I mentioned wanting to teach a program on food and nutrition that gives participants the tools to develop healthful (and joyful) eating habits on their own, rather than one that mandates a strict regimen. This does not mean ignoring others’ recommendations and encouraging everyone to eat willy-nilly. To the contrary, this means doing the work of comparing different dietary guidelines and evaluating them. One way of going about this is by looking at graphic nutrition guides such as food pyramids.
Such a strategy has several advantages. First, it places students in the driver’s seat and requires them to steer the course using their own judgment, pushing them to ask questions such as, Who is putting out this information? Is the source reliable? Are there scientific studies that contradict the advice given—and if so, how do I decide which to believe? Are the guidelines offered something I can and want to follow? Second, the use of images engages visual learners as well as students who are interested in art and communications. In that vein, a comparative approach to graphic nutrition guides will allow for a evaluation not only of dietary advice, but also of the quality of the infographics themselves: who is the intended audience, and most importantly, whether they are appealing to the eye and easy to understand.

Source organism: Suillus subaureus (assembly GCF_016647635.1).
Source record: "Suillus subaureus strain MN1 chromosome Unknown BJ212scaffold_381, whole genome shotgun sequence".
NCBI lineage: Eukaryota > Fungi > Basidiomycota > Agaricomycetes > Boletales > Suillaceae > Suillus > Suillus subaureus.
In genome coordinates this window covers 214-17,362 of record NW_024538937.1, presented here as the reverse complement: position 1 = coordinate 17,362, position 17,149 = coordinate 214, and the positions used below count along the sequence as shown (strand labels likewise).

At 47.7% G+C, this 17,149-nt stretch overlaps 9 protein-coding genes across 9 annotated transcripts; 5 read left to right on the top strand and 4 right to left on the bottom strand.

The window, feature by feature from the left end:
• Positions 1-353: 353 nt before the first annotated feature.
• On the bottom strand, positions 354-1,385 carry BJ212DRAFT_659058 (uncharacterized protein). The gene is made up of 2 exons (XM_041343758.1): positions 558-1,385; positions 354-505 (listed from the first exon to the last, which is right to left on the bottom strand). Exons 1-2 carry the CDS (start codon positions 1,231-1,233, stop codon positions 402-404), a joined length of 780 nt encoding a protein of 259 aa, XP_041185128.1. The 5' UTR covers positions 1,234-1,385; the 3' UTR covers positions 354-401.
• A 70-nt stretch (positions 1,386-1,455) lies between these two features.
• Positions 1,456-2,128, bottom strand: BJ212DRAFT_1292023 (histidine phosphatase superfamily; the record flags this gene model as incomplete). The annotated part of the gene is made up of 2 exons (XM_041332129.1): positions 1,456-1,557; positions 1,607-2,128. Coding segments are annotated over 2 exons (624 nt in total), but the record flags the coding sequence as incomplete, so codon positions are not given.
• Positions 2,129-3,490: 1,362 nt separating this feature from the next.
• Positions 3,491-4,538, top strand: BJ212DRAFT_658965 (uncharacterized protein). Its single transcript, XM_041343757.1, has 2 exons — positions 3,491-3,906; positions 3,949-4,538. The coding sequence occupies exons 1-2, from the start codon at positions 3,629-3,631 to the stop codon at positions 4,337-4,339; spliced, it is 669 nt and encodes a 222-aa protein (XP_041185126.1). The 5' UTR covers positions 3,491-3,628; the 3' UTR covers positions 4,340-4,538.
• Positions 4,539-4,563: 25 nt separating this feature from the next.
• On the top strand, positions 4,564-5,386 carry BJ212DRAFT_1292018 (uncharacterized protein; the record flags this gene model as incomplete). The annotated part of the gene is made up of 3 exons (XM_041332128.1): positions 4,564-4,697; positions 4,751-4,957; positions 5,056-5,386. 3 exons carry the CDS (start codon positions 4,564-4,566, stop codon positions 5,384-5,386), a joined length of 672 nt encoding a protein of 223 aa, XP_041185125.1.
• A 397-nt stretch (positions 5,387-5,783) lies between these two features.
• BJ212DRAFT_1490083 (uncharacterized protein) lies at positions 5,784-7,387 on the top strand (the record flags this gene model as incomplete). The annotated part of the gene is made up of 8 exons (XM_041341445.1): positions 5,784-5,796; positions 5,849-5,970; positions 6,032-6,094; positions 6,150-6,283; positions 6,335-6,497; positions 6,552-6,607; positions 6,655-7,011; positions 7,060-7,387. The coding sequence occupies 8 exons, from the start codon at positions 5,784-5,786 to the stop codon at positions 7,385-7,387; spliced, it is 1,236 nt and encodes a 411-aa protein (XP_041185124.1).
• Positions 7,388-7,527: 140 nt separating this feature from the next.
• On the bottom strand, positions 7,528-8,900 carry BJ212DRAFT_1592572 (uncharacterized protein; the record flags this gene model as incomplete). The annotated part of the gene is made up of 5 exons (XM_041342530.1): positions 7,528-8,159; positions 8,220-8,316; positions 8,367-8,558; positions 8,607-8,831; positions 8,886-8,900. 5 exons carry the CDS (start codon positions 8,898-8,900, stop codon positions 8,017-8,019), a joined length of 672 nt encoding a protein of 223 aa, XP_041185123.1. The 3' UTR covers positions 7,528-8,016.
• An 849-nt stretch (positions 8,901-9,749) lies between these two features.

As such, we might not only comment on how the Healthy Eating Pyramid virtually upends the USDA’s pyramid:
but we can also discuss how both the USDA and Harvard’s School of Public Health (and other food and nutrition agencies around the world) have replaced their food pyramids with food plates:
This exercise will also allow us to track interesting historical changes, view cross-cultural differences in eating habits (I am a big fan of the Oldways pyramids), and also learn about different fad and vegetarian diets:
As a culminating activity, it would be a lot of fun for each participant to design and present his own graphic nutrition guide, accompanied by a short written component explaining/defending his nutritional and design choices.